Student Talk helps students process their learning, gather and share information, practice new skills and concepts, and build connections with others in the class (Mulvalhill, 2018). Increases in Student Talk are often associated with increases in student engagement (Gewetz, 2019). Blodgett (2014) made the case that “(t)he one doing the talking is the one doing the learning,” and we want our students to be doing the learning, right?
Looking for some ideas about how you can increase Student Talk time?
Try one of these techniques in your next lesson:
Set classroom expectations that when Students answer a closed-ended question they also explain their reasoning
Pause more frequently to check for understanding
Take more opportunities to check for understanding
Blocks of Student Talk
Blocks of Student Talk typically occur when students are talking among themselves, sharing ideas, and working through concepts. During blocks of Student Talk, both students and teachers can gain valuable insight into students’ level of engagement and what they do and don’t understand.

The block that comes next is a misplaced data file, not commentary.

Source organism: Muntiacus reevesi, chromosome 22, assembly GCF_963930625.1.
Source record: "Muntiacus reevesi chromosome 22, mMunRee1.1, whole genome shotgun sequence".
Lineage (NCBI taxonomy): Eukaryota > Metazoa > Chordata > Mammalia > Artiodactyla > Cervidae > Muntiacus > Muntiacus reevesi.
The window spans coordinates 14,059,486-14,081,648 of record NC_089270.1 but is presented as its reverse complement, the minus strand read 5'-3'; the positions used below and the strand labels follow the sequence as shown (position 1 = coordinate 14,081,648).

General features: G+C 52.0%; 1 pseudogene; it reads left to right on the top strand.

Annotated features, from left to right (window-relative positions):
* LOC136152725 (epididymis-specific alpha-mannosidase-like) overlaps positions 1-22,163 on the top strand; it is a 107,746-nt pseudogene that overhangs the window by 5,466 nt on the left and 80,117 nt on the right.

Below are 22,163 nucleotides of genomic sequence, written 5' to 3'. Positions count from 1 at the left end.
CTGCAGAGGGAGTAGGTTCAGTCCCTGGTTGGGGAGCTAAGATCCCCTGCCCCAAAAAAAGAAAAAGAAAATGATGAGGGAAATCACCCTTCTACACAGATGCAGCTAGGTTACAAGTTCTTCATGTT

Looking to make blocks of Student Talk more effective as learning experiences?
Make sure your students:
Know what they are supposed to accomplish.
Are aware of how much time they have to complete the assignment.
Have the information and tools they need to do the work.
Have had time to think about the problem (or one like it) beforehand.
Need more ideas?
Here are some tips for making students’ collaborative learning more effective.
What if the Student Talk is off topic?
What if the Student Talk is off topic? Even if it is, not all productive Student Talk is about the lesson material.